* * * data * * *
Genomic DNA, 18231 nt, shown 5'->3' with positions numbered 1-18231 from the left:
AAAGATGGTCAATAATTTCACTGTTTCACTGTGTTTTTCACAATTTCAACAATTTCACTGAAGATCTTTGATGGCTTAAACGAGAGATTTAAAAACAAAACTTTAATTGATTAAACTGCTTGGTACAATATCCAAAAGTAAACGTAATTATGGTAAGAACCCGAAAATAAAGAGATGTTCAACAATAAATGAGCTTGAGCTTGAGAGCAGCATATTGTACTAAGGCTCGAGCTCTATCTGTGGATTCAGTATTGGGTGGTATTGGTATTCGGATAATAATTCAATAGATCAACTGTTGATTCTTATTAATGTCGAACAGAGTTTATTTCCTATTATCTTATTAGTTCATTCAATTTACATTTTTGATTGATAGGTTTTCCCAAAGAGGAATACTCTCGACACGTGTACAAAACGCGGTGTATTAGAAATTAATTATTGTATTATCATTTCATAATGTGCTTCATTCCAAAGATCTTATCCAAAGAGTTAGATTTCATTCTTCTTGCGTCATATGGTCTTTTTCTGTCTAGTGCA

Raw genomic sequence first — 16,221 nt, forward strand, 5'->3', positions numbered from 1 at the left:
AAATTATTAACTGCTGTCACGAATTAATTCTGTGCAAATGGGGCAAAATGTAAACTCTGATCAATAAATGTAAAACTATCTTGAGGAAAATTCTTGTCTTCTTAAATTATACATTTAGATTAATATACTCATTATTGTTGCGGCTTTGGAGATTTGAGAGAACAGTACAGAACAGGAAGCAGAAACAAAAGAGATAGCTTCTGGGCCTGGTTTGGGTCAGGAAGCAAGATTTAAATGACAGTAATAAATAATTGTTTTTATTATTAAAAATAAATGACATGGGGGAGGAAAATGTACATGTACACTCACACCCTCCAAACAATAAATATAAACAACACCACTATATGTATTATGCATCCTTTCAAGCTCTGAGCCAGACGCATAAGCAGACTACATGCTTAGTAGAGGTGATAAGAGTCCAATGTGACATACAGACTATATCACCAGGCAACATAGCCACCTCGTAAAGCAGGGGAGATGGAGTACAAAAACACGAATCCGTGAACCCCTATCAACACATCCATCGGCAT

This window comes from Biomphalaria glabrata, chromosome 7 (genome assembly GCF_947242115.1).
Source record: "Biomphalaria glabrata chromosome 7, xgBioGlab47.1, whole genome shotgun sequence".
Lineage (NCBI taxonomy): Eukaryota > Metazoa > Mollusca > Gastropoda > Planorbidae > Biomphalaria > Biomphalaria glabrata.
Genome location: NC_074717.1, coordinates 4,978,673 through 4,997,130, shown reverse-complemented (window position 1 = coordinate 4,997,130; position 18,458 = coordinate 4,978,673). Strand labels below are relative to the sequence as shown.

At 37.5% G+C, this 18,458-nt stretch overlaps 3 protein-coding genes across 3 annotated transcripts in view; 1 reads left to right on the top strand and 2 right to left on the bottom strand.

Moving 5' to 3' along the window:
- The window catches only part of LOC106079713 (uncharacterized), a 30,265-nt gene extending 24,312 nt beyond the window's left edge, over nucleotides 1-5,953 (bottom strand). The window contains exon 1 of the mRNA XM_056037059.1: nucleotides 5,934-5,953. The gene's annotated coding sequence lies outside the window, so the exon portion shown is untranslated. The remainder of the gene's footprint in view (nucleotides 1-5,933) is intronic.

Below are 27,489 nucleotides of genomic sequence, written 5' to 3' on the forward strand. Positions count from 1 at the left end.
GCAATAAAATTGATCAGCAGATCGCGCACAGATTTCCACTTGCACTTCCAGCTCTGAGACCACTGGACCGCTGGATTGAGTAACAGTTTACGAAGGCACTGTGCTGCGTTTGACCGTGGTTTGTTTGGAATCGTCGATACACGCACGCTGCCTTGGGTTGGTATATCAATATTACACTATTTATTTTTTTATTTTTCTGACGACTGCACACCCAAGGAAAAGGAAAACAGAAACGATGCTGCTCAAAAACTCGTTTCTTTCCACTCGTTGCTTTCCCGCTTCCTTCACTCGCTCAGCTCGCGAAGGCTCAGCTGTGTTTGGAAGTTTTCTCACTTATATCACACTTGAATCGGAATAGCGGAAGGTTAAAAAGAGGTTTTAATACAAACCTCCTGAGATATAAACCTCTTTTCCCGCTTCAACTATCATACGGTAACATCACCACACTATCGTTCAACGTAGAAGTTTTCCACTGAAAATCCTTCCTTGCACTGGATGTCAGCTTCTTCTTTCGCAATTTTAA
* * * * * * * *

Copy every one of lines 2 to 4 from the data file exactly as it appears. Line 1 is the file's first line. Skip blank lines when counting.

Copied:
AAAGATGGTCAATAATTTCACTGTTTCACTGTGTTTTTCACAATTTCAACAATTTCACTGAAGATCTTTGATGGCTTAAACGAGAGATTTAAAAACAAAACTTTAATTGATTAAACTGCTTGGTACAATATCCAAAAGTAAACGTAATTATGGTAAGAACCCGAAAATAAAGAGATGTTCAACAATAAATGAGCTTGAGCTTGAGAGCAGCATATTGTACTAAGGCTCGAGCTCTATCTGTGGATTCAGTATTGGGTGGTATTGGTATTCGGATAATAATTCAATAGATCAACTGTTGATTCTTATTAATGTCGAACAGAGTTTATTTCCTATTATCTTATTAGTTCATTCAATTTACATTTTTGATTGATAGGTTTTCCCAAAGAGGAATACTCTCGACACGTGTACAAAACGCGGTGTATTAGAAATTAATTATTGTATTATCATTTCATAATGTGCTTCATTCCAAAGATCTTATCCAAAGAGTTAGATTTCATTCTTCTTGCGTCATATGGTCTTTTTCTGTCTAGTGCA

Raw genomic sequence first — 16,221 nt, forward strand, 5'->3', positions numbered from 1 at the left:
AAATTATTAACTGCTGTCACGAATTAATTCTGTGCAAATGGGGCAAAATGTAAACTCTGATCAATAAATGTAAAACTATCTTGAGGAAAATTCTTGTCTTCTTAAATTATACATTTAGATTAATATACTCATTATTGTTGCGGCTTTGGAGATTTGAGAGAACAGTACAGAACAGGAAGCAGAAACAAAAGAGATAGCTTCTGGGCCTGGTTTGGGTCAGGAAGCAAGATTTAAATGACAGTAATAAATAATTGTTTTTATTATTAAAAATAAATGACATGGGGGAGGAAAATGTACATGTACACTCACACCCTCCAAACAATAAATATAAACAACACCACTATATGTATTATGCATCCTTTCAAGCTCTGAGCCAGACGCATAAGCAGACTACATGCTTAGTAGAGGTGATAAGAGTCCAATGTGACATACAGACTATATCACCAGGCAACATAGCCACCTCGTAAAGCAGGGGAGATGGAGTACAAAAACACGAATCCGTGAACCCCTATCAACACATCCATCGGCAT